Sure kids can already sign up and participate in such things–Wild Virginia, OASC, Sierra Club, Parks, and a dozen more have such activities all the time, but it takes effort and parental cooperation for the average kid to join those groups and participate. If you’re being dropped off at the Y for an afternoon anyway and you see a notice for a trail hike that starts within 100 feet of the door, you are more likely to get involved in such activities. Make it easy for them to take an interest in the beginning and maybe they’ll like it enough to incorporate it as a lifestyle. This isn’t gym class–we shouldn’t be grading kids on how many sit-ups they can do. We should be using whatever tools we have to encourage behaviors and interests we believe to be healthier. That’s why I can’t see this as an evil–I see it as a potential tool.

  • “If you have a programming facility on site, then you have an automatic place to capture an audience for things like trail hikes, plant ID walks, cross-country running, and activities that take place out of the big box in the same area.” I haven’t see any indication that any of these activities will be offered by the YMCA. Will there be a fee? Maybe the City will rent the facility from the Y to provide these offerings, I don’t know. Has any of these kids expressed any interest in these activities before or is it “If you build it, they will come?” Where is the evidence that anybody wants these activities?

  • TL- thanks for your thoughtful comments. It is not a conspiracy – it is a policy that will work for our City and save the taxpayers money.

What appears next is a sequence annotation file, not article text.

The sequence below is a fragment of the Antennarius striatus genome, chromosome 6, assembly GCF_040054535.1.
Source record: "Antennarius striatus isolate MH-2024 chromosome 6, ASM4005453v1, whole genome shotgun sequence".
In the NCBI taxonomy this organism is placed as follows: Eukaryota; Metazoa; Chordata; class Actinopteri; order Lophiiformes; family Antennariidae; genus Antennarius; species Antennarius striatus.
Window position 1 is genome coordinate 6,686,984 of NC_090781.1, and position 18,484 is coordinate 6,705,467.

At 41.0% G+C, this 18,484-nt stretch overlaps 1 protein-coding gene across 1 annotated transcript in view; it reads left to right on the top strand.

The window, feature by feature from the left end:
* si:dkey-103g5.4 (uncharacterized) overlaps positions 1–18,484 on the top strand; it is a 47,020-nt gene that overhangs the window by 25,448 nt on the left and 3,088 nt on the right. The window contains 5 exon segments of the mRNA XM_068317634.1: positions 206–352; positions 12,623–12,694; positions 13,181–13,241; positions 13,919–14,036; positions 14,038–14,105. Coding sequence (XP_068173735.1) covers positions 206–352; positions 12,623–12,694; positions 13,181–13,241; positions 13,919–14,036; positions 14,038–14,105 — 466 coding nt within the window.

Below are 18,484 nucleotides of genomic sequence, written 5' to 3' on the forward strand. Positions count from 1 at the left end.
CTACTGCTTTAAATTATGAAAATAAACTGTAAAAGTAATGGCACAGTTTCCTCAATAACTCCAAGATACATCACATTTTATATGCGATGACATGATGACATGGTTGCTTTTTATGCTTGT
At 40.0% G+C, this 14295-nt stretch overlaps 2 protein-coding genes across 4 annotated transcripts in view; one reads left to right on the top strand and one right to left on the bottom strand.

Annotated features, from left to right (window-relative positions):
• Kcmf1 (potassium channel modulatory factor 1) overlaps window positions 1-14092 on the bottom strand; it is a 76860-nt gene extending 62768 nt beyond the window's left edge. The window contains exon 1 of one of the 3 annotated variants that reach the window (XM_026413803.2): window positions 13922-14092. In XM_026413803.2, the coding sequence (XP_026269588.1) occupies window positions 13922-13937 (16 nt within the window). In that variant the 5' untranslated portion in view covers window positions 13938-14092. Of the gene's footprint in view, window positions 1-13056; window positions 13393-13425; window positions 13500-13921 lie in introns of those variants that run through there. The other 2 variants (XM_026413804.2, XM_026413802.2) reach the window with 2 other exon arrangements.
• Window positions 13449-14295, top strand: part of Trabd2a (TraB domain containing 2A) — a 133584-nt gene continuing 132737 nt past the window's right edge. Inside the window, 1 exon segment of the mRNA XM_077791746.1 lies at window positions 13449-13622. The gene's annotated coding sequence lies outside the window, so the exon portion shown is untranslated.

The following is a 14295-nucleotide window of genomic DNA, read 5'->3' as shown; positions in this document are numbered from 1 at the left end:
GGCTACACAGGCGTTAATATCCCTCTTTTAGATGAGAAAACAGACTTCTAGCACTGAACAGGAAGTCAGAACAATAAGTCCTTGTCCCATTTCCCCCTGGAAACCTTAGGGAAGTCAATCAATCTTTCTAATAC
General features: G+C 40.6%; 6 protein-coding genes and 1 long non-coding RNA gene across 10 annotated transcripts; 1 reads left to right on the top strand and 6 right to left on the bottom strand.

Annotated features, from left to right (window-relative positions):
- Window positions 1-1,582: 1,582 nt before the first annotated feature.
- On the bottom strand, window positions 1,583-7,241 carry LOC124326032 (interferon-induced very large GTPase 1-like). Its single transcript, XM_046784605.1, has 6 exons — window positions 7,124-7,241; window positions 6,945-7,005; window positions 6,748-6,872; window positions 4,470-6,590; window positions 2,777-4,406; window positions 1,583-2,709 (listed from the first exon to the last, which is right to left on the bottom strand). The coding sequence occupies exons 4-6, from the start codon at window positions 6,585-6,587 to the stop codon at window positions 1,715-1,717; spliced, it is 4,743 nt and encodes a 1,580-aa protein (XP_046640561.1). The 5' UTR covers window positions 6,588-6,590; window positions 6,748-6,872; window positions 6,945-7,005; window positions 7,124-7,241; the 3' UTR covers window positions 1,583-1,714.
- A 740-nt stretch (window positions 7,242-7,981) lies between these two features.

I doubt we should make government policy decisions based on availability of donors to non-profits- this town has over 700 non-profits most dont receive funding from the city and those who do go through a serious review every year. It is easy to have an impact on these decisions early on- stop complaining and participate- I dont win every battle I choose to fight, but I certainly feel like I made a difference because I had my say.

    Svetz is making up for YEARS of neglect and inefficiency. Thank goodness. As a result of his efforts we will likely get more open space and better programming for all City residents.

  • Jennifer, as I am becoming more and more fond of saying, “The proof is in the pudding.” By the way, are you and TL planning to join?
    I believe in a previous post, you said that the YMCA will be picking up the cost of running this facility. Wouldn’t that depend upon their being able to secure donations? Or has the plan now changed to the City will be the major contributor and nobody’s been informed.
    I agree, Mr. Svetz has done an admirable job of presenting this to Council. My point is, it was the direction Council was going in the first place. He’s just showing them how to get there. I believe that’s why he was hired. He’s a hard-working City employee doing his job.
    I did not say there is an evil conspiracy here, just the usual decisions-made-then-sell-it-to-the-public process. I did participate early on. I just don’t waste my time trying to improve upon a bad idea. Sow’s ear, silk purse.

  • Cville Eye, your remarks about walking to McIntire go back to point #1 in my original post. If use of McIntire goes up, then it creates a demand for the kind of walking/biking/bus access improvements that will allow non-car access to it. This is a Catch-22: Do you make it more accessible and hope more people will come because it is, or do you increase the use and then meet the demand with accessibility? Either way there’s expenditure.